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The Rolls-Royce Camargue
Ranked one of the "10 Worst Cars" in 2010 by readers of The Globe and Mail
The Rolls-Royce Camargue is a luxury car produced by Rolls-Royce Motor Cars, a British luxury automobile manufacturer. It was produced from 1975 to 1986 and was the first Rolls-Royce model to be built and sold outside the United Kingdom.
The Camargue was named after a region in the south of France, known for its beautiful beaches and wetlands. The car was designed by Paolo Martin at Pininfarina and was meant to be a more modern and sporty alternative to the traditional Rolls-Royce models of the time.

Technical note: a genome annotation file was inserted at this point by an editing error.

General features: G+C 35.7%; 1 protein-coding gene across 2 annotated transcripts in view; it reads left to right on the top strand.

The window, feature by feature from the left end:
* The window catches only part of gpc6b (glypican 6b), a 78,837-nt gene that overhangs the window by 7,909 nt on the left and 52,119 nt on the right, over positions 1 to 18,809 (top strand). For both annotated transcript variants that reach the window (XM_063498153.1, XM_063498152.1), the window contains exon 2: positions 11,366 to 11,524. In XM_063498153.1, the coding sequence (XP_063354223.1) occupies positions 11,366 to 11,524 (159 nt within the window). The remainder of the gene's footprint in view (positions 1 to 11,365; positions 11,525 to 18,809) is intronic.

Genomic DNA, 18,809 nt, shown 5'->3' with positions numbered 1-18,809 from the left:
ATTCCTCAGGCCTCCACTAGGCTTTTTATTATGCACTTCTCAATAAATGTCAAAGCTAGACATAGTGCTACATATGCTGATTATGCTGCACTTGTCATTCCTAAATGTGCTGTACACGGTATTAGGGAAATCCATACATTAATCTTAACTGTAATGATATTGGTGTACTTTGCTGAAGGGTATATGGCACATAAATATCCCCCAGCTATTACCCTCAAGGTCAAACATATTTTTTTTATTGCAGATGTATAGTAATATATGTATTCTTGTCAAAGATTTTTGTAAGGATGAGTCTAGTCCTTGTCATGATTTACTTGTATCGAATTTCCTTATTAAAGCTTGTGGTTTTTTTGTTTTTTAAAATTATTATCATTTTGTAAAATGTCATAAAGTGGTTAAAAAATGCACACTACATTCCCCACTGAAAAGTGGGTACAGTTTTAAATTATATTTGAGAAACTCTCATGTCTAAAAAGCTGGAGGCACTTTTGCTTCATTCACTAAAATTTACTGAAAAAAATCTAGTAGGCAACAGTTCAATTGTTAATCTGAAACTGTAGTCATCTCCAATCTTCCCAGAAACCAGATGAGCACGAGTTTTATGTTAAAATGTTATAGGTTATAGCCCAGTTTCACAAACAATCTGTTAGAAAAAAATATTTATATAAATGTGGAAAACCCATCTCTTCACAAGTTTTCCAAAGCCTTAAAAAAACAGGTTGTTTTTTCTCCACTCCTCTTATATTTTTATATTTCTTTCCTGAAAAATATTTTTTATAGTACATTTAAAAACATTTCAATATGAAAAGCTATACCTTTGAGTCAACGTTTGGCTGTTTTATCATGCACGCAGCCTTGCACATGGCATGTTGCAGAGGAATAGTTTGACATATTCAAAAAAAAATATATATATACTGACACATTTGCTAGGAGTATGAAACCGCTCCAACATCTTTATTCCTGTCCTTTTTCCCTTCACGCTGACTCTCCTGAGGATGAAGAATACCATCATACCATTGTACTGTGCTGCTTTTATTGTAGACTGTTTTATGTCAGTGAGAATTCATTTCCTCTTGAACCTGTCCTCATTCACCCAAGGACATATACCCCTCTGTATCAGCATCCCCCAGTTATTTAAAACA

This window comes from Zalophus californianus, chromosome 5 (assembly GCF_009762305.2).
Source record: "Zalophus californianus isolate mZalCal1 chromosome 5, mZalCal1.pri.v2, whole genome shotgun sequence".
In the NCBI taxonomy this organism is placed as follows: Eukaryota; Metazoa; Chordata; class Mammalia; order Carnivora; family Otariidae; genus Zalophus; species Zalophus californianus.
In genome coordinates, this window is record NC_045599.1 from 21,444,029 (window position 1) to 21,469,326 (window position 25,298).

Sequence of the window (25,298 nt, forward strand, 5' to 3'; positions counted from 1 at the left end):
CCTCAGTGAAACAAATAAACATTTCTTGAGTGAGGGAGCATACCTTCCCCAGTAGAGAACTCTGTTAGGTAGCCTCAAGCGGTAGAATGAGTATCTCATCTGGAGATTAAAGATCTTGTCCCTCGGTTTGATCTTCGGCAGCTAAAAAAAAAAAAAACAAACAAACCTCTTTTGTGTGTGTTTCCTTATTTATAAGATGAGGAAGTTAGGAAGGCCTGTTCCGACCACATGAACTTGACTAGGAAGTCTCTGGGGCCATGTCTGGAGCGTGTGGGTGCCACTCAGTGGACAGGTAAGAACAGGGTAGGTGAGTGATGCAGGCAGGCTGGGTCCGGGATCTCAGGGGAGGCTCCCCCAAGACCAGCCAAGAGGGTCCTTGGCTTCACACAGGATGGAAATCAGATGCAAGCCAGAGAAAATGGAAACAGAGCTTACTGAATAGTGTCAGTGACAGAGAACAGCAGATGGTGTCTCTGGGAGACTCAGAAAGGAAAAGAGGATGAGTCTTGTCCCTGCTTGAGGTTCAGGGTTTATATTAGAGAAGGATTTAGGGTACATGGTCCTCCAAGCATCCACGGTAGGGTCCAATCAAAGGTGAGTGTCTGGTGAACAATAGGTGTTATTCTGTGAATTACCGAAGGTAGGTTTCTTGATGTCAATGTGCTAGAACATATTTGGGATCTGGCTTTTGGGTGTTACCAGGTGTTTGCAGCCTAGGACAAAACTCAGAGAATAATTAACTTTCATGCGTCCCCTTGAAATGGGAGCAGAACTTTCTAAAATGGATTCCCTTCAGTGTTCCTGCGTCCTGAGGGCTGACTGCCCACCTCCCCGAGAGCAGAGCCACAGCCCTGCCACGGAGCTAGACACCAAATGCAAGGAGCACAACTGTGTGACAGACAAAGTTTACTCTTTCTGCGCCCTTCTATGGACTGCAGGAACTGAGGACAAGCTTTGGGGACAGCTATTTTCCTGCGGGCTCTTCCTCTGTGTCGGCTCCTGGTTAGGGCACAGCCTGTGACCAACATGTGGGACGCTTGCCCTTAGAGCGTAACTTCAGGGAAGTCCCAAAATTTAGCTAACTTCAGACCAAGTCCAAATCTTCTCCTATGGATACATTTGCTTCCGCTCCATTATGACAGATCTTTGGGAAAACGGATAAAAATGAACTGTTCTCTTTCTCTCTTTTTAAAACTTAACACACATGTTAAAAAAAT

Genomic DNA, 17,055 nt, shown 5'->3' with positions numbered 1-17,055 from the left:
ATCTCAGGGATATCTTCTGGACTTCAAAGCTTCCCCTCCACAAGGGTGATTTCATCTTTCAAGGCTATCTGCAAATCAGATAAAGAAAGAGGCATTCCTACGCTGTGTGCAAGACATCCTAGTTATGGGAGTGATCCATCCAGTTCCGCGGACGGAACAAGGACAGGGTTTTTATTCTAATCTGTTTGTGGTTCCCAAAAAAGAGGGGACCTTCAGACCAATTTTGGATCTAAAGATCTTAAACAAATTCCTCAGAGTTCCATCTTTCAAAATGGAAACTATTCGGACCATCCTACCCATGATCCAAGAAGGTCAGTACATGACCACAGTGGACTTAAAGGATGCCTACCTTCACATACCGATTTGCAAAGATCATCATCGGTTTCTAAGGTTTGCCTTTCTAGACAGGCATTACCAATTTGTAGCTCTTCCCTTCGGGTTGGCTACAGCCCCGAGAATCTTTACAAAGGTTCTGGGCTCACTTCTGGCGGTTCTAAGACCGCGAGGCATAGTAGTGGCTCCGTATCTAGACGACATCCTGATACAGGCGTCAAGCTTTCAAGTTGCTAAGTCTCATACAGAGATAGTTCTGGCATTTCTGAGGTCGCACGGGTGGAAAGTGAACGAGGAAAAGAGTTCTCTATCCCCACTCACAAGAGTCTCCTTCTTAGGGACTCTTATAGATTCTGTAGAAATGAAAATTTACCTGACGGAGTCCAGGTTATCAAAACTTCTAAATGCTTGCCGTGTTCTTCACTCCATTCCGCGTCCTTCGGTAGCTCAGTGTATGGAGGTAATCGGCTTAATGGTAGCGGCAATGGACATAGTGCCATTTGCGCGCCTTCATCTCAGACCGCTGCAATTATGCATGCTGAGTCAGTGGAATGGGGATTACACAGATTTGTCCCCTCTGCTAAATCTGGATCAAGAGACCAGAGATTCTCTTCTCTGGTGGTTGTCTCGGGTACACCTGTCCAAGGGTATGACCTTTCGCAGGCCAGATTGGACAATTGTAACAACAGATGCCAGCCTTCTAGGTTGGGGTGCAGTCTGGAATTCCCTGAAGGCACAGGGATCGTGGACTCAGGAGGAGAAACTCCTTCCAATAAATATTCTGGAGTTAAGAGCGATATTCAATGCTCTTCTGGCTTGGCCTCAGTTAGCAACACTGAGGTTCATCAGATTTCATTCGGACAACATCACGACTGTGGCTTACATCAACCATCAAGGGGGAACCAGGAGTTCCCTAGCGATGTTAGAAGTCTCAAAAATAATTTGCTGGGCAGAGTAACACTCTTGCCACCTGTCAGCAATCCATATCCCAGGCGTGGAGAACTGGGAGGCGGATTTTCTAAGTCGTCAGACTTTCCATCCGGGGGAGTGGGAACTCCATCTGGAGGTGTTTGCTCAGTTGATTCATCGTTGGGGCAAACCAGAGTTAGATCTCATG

The Camargue was powered by a 5.4 liter V8 engine and was equipped with a three-speed automatic transmission. It featured a long, sleek body with a distinctive grille and quad headlights. The interior was spacious and luxurious, with leather seats and wood trim.
The Rolls-Royce Camargue was well-received by critics and was popular among wealthy buyers looking for a luxurious and exclusive car. Despite its success, it was eventually replaced by the Rolls-Royce Corniche in the 1980s.
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